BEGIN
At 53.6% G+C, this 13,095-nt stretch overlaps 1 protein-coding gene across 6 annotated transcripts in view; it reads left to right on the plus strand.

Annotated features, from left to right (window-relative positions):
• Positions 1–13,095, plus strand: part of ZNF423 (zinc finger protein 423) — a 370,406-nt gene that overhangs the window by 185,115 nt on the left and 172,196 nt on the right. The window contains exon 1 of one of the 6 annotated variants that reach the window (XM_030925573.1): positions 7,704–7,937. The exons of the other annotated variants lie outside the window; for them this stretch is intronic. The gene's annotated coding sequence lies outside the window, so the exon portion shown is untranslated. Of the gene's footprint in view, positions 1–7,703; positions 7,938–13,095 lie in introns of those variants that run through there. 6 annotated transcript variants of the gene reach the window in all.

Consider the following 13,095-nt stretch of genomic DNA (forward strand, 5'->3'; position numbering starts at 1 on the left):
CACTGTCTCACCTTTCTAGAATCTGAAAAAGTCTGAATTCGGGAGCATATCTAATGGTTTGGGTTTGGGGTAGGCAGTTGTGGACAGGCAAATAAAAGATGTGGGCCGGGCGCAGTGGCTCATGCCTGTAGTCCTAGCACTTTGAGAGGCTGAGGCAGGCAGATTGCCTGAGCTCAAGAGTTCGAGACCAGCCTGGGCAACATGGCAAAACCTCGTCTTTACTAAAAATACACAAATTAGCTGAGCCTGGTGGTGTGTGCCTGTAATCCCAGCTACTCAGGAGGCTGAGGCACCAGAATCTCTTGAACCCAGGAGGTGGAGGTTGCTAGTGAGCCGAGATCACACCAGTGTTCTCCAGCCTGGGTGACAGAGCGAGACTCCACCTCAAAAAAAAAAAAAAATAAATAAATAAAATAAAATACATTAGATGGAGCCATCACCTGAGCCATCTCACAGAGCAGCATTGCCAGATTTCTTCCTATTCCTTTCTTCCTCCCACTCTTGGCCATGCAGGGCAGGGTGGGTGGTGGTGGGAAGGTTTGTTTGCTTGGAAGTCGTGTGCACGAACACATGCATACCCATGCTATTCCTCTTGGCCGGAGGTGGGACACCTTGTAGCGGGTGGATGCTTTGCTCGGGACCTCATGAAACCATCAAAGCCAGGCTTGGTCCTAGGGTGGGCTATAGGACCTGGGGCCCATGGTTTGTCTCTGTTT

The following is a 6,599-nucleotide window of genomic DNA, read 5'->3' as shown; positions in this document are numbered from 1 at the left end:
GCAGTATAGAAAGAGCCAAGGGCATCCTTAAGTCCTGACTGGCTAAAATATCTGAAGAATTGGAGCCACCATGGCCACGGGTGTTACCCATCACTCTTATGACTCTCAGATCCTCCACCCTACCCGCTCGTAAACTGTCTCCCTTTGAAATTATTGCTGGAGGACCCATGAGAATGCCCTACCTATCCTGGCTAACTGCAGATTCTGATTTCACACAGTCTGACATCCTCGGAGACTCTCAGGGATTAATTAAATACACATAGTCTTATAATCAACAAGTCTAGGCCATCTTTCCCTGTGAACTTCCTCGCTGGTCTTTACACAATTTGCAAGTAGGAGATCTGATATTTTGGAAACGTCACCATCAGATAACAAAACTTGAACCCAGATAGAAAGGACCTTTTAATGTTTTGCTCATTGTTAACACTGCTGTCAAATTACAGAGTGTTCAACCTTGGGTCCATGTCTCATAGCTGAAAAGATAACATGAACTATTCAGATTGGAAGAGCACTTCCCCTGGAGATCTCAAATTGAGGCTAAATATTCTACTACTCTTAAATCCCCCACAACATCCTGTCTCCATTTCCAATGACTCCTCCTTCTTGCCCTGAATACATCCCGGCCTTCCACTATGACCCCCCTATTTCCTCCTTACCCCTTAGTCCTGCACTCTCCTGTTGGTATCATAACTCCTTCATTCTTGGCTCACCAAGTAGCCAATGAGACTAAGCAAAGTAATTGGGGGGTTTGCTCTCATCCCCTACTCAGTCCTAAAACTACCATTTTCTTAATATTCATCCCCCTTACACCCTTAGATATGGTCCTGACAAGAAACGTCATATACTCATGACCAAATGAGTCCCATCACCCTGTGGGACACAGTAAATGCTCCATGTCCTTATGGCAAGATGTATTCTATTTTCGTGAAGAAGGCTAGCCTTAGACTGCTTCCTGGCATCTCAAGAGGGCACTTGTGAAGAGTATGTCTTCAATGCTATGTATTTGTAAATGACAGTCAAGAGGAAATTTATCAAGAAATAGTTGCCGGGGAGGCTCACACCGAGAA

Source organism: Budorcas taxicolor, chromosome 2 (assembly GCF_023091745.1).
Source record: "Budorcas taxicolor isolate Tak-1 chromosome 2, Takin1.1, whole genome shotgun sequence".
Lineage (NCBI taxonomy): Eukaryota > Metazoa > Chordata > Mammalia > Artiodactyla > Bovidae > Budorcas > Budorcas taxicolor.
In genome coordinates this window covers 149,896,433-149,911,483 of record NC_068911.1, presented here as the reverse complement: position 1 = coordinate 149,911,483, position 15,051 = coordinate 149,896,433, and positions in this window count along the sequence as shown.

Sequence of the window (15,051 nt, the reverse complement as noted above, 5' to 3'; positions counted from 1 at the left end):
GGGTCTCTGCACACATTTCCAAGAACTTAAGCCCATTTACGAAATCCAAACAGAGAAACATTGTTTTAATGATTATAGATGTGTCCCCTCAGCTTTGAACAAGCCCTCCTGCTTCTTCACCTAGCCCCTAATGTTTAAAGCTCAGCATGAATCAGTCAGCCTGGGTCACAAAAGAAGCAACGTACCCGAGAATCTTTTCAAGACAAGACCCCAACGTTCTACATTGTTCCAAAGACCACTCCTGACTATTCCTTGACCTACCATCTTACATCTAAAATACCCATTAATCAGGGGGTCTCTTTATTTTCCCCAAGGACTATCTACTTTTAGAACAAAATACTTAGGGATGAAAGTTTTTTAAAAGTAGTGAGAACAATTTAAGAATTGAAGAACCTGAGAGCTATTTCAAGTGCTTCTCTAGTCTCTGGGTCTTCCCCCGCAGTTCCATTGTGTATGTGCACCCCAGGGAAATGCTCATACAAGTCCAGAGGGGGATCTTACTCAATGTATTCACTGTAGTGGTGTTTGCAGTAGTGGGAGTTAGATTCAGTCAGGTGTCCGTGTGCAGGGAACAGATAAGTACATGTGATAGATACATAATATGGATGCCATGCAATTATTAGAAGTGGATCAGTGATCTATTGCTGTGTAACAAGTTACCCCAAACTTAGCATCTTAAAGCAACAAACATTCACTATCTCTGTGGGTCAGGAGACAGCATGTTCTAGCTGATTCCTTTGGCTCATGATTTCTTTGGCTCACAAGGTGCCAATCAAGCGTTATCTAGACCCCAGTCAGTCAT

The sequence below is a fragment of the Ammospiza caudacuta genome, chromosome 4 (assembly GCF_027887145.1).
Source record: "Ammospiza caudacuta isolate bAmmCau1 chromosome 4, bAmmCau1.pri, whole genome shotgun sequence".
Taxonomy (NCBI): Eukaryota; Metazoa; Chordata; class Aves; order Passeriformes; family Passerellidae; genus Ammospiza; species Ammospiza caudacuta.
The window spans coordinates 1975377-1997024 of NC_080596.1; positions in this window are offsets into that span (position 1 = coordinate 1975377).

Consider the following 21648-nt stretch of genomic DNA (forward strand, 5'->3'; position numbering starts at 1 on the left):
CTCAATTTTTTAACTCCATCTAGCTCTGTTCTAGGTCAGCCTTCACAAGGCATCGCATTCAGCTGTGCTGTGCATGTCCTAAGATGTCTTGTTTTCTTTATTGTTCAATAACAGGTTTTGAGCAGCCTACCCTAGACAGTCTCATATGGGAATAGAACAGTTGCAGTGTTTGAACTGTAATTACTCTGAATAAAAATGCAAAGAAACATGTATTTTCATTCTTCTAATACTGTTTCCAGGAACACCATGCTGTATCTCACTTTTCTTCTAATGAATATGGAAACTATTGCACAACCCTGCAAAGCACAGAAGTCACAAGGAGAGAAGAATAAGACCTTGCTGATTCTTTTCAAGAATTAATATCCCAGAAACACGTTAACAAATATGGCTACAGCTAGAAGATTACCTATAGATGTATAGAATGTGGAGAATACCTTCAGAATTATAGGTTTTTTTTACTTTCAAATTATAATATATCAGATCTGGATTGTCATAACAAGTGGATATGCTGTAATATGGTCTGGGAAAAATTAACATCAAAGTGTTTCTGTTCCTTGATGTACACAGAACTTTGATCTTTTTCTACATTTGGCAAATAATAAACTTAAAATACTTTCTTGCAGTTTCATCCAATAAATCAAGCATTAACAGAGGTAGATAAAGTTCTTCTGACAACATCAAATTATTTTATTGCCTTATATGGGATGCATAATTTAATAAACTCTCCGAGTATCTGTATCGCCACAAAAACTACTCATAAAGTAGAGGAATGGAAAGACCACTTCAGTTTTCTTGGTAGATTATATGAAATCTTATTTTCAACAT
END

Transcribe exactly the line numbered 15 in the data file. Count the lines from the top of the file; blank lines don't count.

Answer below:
Source record: "Ammospiza caudacuta isolate bAmmCau1 chromosome 4, bAmmCau1.pri, whole genome shotgun sequence".